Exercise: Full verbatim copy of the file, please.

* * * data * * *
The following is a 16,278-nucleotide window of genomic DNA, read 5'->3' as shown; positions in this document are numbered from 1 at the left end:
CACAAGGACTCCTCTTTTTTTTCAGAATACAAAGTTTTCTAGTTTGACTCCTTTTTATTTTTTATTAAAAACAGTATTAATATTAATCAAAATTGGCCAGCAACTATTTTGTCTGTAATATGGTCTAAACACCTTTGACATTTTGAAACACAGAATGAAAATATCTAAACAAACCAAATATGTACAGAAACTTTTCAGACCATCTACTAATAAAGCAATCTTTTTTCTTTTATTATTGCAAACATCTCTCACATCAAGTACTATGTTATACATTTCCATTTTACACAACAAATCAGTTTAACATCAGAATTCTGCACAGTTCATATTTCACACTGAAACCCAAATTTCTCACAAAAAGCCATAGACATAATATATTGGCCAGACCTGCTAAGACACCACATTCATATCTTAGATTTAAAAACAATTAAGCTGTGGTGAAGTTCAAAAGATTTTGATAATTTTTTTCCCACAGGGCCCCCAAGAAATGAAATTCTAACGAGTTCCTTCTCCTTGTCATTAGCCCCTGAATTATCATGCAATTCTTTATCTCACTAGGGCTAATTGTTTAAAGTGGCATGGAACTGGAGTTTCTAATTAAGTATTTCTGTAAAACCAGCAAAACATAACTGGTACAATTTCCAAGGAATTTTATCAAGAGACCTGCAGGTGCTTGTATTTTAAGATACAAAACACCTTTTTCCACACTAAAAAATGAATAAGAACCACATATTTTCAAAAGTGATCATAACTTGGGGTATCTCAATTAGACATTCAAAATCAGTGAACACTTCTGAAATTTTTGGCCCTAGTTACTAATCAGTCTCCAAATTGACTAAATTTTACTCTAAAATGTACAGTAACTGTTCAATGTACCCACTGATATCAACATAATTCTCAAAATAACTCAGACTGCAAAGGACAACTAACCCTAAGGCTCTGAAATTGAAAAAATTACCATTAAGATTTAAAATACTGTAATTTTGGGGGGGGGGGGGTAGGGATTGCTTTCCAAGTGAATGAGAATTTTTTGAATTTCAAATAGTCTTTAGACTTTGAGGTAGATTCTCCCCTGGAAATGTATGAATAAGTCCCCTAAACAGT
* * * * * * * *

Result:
The following is a 16,278-nucleotide window of genomic DNA, read 5'->3' as shown; positions in this document are numbered from 1 at the left end:
CACAAGGACTCCTCTTTTTTTTCAGAATACAAAGTTTTCTAGTTTGACTCCTTTTTATTTTTTATTAAAAACAGTATTAATATTAATCAAAATTGGCCAGCAACTATTTTGTCTGTAATATGGTCTAAACACCTTTGACATTTTGAAACACAGAATGAAAATATCTAAACAAACCAAATATGTACAGAAACTTTTCAGACCATCTACTAATAAAGCAATCTTTTTTCTTTTATTATTGCAAACATCTCTCACATCAAGTACTATGTTATACATTTCCATTTTACACAACAAATCAGTTTAACATCAGAATTCTGCACAGTTCATATTTCACACTGAAACCCAAATTTCTCACAAAAAGCCATAGACATAATATATTGGCCAGACCTGCTAAGACACCACATTCATATCTTAGATTTAAAAACAATTAAGCTGTGGTGAAGTTCAAAAGATTTTGATAATTTTTTTCCCACAGGGCCCCCAAGAAATGAAATTCTAACGAGTTCCTTCTCCTTGTCATTAGCCCCTGAATTATCATGCAATTCTTTATCTCACTAGGGCTAATTGTTTAAAGTGGCATGGAACTGGAGTTTCTAATTAAGTATTTCTGTAAAACCAGCAAAACATAACTGGTACAATTTCCAAGGAATTTTATCAAGAGACCTGCAGGTGCTTGTATTTTAAGATACAAAACACCTTTTTCCACACTAAAAAATGAATAAGAACCACATATTTTCAAAAGTGATCATAACTTGGGGTATCTCAATTAGACATTCAAAATCAGTGAACACTTCTGAAATTTTTGGCCCTAGTTACTAATCAGTCTCCAAATTGACTAAATTTTACTCTAAAATGTACAGTAACTGTTCAATGTACCCACTGATATCAACATAATTCTCAAAATAACTCAGACTGCAAAGGACAACTAACCCTAAGGCTCTGAAATTGAAAAAATTACCATTAAGATTTAAAATACTGTAATTTTGGGGGGGGGGGGGTAGGGATTGCTTTCCAAGTGAATGAGAATTTTTTGAATTTCAAATAGTCTTTAGACTTTGAGGTAGATTCTCCCCTGGAAATGTATGAATAAGTCCCCTAAACAGT